Vipul Pandey, Nainital
The Congress’s waning influence over its rank and file is clearly visible. The total washout in Bengal, losing to the Left Democratic Front in Kerala and being thrown out of power in Pondicherry are ample proof that the entry of Rahul Gandhi and Priyanka Gandhi Vadra could neither change the party’s electoral fortunes nor give the much-needed fillip to rejuvenate their workers to survive the choppy waters of contemporary politics. In the constantly changing political scenario, the trouble with the Congress is that it lacks foresight and capacity for readjustment. One group supports Rahul blindly, even though the electorate has repeatedly shown that it does not favour his leadership. The party cuts a sorry figure in every election. With more and more leaders leaving the party in anguish and claiming there is no place in it for honest and dedicated workers, it is clear that there is no charisma left in the Gandhi family. Rahul and Priyanka cannot rebuild the party by ignoring or humiliating capable leaders. The Congress is now on a sticky wicket, and it is slowly shrinking and crumbling due to the emergence of strong regional parties with an iron grip over the electorate.
K.R. Srinivasan, On E-Mail
While Sharad Pawar may be a force to reckon in Maharashtra, Mamata Banerjee has no clout in neighbouring Assam or Tripura because of her image. The influence of M.K. Stalin and Pinarayi Vijayan is confined to their states. Despite its best efforts, the DMK is yet to win a single seat in neighbouring Karnataka, where there is a sizeable Tamil population in East Bangalore. The Congress remains the only opposition party with footprints across the country. Moreover, both Mamata and Pawar have their origins in the Congress and share the same ideology. Minorities trust the NCP and the TMC as much as they trust the Congress.
Rangarajan T.S., On E-Mail
Since the BJP is licking its woundsinflicted by the TMC during the fierce Bengal assembly elections and cannot suffer the insult any longer, it may be hatching a plan to somehow demolish Mamata Banerjee. The sinking Congress is dreaming of better days, without stepping down from its old pedestal for a friendly handshake even with its own young comrades and other parties. Without roots all over India, no party can stand up to the Pied Piper’s authoritarian attitude and save our democracy. We must have a confederation of broad-minded leaders for holding a large umbrella to accommodate everyone who cares enough for secular democracy to checkmate the champions of Hindu nationalism.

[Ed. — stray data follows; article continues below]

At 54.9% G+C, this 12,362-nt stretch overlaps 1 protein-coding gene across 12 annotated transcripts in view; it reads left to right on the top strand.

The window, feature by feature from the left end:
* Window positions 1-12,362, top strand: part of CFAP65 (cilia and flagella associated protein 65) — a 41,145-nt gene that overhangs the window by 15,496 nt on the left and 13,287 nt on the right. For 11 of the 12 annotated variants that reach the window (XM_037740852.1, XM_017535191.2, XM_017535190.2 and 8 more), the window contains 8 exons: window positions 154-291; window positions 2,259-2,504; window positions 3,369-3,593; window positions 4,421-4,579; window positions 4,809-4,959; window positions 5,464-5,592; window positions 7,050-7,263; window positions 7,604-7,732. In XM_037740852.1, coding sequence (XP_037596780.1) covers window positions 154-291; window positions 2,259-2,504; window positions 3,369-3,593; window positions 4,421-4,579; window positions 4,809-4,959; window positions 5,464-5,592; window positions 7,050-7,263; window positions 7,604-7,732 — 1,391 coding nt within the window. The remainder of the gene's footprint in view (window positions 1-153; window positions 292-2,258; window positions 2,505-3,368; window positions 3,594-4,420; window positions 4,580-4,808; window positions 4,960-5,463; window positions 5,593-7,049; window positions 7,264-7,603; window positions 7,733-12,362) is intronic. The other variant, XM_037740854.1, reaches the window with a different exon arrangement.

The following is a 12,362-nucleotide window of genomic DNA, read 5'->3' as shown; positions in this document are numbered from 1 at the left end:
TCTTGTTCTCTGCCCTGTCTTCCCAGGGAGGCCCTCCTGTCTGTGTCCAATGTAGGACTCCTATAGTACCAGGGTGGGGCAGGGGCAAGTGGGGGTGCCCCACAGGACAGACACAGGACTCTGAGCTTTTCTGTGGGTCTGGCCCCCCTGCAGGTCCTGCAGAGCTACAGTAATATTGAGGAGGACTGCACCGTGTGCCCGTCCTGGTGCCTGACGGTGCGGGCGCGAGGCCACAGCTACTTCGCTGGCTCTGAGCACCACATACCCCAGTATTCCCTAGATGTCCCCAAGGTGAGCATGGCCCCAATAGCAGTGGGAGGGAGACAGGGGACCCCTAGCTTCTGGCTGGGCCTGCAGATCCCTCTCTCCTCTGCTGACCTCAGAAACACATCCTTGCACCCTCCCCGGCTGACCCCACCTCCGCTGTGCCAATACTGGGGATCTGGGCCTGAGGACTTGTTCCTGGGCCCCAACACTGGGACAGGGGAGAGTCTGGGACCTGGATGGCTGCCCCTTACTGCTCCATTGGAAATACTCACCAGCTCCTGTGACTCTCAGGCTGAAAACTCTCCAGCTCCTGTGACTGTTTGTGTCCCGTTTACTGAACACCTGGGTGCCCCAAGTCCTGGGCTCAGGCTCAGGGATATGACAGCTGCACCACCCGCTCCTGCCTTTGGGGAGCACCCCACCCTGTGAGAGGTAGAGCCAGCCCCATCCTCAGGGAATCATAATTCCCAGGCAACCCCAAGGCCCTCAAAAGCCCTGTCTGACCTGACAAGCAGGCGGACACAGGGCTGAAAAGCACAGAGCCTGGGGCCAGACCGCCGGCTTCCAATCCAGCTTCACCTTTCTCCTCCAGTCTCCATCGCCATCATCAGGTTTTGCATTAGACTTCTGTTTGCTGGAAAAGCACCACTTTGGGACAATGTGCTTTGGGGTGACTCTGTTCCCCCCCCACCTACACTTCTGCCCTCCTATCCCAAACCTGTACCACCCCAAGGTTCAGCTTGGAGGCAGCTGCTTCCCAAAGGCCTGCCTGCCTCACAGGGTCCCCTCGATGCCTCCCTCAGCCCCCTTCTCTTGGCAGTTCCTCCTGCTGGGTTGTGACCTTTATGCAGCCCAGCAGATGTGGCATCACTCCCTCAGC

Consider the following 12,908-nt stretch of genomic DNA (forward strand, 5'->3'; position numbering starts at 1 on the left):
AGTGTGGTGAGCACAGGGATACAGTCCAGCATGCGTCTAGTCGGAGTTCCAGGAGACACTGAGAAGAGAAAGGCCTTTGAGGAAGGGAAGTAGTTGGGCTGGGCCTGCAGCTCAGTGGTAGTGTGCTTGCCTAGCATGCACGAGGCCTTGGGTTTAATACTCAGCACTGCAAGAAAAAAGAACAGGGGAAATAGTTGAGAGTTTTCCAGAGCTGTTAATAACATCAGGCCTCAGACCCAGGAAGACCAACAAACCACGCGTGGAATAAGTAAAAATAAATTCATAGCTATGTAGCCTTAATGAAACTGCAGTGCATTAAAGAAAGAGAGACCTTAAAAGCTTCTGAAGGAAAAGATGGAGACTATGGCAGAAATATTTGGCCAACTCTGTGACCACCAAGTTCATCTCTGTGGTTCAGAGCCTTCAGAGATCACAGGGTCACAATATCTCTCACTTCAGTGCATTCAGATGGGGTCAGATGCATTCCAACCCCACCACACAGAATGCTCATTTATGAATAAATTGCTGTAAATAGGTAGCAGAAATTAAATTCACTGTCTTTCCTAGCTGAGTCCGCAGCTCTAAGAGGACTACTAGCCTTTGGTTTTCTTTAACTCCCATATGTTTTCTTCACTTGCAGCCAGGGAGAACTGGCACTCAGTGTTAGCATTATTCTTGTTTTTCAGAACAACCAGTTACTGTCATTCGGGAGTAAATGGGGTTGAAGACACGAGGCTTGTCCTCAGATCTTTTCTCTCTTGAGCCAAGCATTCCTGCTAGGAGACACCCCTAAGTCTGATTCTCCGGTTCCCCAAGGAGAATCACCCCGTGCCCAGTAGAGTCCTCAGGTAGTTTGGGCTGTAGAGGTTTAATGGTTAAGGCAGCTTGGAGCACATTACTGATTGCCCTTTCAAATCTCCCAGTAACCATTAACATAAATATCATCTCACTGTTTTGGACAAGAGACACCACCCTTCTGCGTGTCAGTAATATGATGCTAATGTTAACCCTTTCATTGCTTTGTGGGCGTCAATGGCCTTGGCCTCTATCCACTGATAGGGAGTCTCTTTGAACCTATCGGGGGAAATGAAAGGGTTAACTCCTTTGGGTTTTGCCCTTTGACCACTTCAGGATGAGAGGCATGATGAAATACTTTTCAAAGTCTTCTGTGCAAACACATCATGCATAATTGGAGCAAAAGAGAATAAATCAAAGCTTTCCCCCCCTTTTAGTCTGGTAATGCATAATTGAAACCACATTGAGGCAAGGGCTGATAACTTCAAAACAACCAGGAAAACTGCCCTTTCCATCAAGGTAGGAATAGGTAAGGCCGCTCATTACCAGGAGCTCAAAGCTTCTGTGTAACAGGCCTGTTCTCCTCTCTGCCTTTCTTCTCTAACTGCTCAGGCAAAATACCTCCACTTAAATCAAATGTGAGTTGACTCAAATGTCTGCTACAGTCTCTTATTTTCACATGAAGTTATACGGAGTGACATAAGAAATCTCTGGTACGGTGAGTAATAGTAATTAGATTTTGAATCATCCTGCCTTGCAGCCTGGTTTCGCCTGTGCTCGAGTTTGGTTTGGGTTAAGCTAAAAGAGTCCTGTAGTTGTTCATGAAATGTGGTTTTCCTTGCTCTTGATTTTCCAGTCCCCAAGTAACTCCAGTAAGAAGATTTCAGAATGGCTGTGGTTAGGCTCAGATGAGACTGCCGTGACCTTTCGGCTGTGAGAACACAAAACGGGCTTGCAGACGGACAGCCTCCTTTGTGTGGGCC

M.N. Bhartiya, Alto-Porvorim (Goa)
This refers to the column by Colin Gonsalves on Section 124A of the Indian Penal Code (Scrap This Law, June 28). Yes, this law must be scrapped as no democracy worth its salt can have such a despotic, anti-people and repressive law that mostly targets its own citizens. It is used as a tool to harass and intimidate dissidents. I wonder why the law devised by the British colonial rulers to suppress our freedom movement was allowed to exist even after the Constitution came into force. Perhaps the makers of the Constitution imagined that no government would be so scared of students, poets, artists, academics, climate-change activists, journalists and doctors that it would use the same law to keep them in jail.
Rakesh Agrawal, Dehradun